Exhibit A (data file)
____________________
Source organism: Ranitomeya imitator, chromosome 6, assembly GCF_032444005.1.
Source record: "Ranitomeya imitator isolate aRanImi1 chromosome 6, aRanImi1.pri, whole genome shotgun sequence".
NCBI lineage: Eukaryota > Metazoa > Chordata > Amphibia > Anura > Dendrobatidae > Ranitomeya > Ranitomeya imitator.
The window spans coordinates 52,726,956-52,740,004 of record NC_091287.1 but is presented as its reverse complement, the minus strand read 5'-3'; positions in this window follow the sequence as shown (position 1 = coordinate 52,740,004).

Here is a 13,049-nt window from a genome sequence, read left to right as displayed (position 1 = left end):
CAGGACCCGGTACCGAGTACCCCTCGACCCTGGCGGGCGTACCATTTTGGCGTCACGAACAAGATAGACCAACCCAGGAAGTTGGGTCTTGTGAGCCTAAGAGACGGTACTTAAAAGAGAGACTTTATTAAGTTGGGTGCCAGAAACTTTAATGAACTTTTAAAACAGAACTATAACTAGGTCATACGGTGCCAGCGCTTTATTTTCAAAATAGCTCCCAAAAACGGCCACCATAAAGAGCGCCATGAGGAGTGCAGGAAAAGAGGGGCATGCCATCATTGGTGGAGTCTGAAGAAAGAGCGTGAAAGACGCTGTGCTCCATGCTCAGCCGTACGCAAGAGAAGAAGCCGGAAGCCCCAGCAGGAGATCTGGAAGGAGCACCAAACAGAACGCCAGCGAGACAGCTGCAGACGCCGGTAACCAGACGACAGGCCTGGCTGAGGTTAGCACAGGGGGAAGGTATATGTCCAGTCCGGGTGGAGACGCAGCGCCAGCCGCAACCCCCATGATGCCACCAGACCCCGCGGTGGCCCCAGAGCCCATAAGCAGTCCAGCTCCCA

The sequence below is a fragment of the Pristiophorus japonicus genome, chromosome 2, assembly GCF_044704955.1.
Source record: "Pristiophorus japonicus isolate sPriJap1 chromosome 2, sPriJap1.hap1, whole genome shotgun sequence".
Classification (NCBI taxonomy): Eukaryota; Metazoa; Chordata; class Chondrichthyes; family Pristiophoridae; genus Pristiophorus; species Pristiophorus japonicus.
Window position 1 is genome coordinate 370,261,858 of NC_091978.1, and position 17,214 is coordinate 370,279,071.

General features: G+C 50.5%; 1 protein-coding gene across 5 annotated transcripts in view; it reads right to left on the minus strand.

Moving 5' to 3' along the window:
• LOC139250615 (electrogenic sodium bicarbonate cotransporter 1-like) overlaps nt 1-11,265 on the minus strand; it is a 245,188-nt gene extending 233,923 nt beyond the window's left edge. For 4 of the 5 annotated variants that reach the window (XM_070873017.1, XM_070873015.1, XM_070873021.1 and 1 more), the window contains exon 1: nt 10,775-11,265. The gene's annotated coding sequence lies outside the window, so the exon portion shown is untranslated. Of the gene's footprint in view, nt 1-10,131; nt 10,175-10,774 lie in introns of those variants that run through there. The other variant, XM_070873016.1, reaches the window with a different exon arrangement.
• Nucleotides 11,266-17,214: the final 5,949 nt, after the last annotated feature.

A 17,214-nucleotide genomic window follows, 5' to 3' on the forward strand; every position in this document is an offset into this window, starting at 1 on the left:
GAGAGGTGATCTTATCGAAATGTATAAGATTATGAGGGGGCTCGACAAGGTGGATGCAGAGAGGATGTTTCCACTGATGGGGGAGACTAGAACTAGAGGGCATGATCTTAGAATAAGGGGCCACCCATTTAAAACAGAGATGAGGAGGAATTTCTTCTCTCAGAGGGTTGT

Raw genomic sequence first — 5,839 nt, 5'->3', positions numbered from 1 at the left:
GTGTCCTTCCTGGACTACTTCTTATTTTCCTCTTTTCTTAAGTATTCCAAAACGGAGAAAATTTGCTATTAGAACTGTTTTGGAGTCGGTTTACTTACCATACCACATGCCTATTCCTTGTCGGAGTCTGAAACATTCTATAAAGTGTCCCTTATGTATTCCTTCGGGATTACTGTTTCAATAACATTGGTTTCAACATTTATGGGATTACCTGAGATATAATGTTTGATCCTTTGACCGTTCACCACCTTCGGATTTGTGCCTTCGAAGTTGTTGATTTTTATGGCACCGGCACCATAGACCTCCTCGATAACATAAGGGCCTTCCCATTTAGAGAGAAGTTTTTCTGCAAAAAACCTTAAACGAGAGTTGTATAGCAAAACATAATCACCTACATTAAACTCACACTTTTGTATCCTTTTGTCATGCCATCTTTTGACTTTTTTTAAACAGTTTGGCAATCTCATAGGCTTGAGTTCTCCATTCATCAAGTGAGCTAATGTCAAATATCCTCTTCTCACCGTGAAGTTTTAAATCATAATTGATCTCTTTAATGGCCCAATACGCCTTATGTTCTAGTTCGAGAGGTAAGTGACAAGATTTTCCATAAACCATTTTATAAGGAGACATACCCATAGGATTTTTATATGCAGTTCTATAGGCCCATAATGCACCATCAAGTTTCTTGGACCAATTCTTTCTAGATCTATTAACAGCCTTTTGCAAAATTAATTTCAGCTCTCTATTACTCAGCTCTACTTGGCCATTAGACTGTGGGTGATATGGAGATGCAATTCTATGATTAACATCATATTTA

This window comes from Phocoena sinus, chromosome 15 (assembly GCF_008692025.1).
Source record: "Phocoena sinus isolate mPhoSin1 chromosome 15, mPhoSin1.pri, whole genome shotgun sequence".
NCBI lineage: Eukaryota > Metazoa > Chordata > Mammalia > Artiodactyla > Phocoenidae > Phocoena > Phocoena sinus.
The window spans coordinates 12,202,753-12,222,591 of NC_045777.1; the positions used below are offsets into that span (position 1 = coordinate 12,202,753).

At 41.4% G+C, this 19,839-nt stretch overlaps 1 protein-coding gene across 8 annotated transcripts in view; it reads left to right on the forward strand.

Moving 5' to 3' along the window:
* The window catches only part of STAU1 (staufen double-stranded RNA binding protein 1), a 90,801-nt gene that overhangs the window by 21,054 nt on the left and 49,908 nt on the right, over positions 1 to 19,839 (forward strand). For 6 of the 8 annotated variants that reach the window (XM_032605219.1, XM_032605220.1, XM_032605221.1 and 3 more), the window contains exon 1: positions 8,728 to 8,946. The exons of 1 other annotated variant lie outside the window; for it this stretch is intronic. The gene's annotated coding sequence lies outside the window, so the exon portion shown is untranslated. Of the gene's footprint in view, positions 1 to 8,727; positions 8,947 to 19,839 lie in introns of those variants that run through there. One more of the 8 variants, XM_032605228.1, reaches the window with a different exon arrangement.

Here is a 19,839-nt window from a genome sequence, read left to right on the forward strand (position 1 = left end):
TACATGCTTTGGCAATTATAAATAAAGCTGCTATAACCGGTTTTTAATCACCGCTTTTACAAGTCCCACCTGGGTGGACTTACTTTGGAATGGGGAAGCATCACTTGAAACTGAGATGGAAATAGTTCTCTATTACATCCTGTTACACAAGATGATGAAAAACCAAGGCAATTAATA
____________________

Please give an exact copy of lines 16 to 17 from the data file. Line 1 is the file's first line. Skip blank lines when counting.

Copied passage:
GAGAGGTGATCTTATCGAAATGTATAAGATTATGAGGGGGCTCGACAAGGTGGATGCAGAGAGGATGTTTCCACTGATGGGGGAGACTAGAACTAGAGGGCATGATCTTAGAATAAGGGGCCACCCATTTAAAACAGAGATGAGGAGGAATTTCTTCTCTCAGAGGGTTGT

Raw genomic sequence first — 5,839 nt, 5'->3', positions numbered from 1 at the left: